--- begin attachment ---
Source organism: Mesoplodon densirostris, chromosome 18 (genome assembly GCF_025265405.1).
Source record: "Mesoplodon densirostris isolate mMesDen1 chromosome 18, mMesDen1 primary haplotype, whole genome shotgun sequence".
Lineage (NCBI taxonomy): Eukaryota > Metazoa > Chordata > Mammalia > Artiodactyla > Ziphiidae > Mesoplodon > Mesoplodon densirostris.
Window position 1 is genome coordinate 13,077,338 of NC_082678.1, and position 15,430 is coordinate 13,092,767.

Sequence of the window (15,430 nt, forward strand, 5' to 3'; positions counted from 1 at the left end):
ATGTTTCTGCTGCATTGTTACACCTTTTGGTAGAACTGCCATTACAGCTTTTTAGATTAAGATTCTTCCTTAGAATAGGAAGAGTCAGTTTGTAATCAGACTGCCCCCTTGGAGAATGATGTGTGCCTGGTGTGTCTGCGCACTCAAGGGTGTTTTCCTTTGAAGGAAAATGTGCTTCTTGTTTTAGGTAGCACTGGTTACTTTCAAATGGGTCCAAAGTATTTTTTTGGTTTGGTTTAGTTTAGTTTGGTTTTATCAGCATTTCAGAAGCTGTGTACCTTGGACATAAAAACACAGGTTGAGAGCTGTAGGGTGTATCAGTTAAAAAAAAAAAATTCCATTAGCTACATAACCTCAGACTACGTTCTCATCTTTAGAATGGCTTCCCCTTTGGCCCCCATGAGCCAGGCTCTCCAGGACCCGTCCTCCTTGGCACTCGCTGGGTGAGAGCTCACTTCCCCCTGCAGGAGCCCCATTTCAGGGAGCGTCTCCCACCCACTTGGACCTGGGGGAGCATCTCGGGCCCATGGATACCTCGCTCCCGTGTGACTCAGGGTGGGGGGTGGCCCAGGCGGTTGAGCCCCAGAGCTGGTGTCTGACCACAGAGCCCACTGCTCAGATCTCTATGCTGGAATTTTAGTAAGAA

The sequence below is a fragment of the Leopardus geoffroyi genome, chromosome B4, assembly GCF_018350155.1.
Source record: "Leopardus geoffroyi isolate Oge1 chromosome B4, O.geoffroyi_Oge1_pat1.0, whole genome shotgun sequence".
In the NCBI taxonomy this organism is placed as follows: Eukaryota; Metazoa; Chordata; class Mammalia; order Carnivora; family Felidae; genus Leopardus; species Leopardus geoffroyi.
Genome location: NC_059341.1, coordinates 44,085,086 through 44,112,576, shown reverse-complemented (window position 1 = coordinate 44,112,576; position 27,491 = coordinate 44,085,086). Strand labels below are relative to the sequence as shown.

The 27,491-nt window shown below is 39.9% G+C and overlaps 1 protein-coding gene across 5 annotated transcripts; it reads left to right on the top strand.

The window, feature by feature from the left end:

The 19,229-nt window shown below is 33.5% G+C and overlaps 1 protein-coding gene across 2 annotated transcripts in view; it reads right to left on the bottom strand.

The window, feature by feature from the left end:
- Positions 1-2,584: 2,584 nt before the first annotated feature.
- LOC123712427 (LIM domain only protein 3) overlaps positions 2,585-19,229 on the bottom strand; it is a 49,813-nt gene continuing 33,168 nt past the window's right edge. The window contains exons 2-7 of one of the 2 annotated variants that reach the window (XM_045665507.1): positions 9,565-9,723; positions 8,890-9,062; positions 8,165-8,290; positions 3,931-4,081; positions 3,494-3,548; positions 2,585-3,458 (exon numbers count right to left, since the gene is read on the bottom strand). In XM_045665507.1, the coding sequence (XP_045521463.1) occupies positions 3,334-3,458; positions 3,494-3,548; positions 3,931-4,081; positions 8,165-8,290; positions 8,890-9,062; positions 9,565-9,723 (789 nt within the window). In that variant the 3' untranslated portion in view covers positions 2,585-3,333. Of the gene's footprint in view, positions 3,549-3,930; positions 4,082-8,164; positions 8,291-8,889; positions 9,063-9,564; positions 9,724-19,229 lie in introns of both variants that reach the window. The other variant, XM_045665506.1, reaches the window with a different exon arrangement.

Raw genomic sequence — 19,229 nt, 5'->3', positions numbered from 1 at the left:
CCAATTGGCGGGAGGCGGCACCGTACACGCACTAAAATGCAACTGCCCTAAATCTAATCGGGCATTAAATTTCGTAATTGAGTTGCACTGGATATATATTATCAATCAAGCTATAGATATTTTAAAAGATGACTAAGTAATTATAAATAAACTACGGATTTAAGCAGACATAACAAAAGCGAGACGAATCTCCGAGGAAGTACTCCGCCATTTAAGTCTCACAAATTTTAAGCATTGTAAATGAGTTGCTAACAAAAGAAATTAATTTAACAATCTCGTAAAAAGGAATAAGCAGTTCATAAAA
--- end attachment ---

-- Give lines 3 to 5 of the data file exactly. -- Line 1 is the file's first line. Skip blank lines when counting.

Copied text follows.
Lineage (NCBI taxonomy): Eukaryota > Metazoa > Chordata > Mammalia > Artiodactyla > Ziphiidae > Mesoplodon > Mesoplodon densirostris.
Window position 1 is genome coordinate 13,077,338 of NC_082678.1, and position 15,430 is coordinate 13,092,767.

Sequence of the window (15,430 nt, forward strand, 5' to 3'; positions counted from 1 at the left end):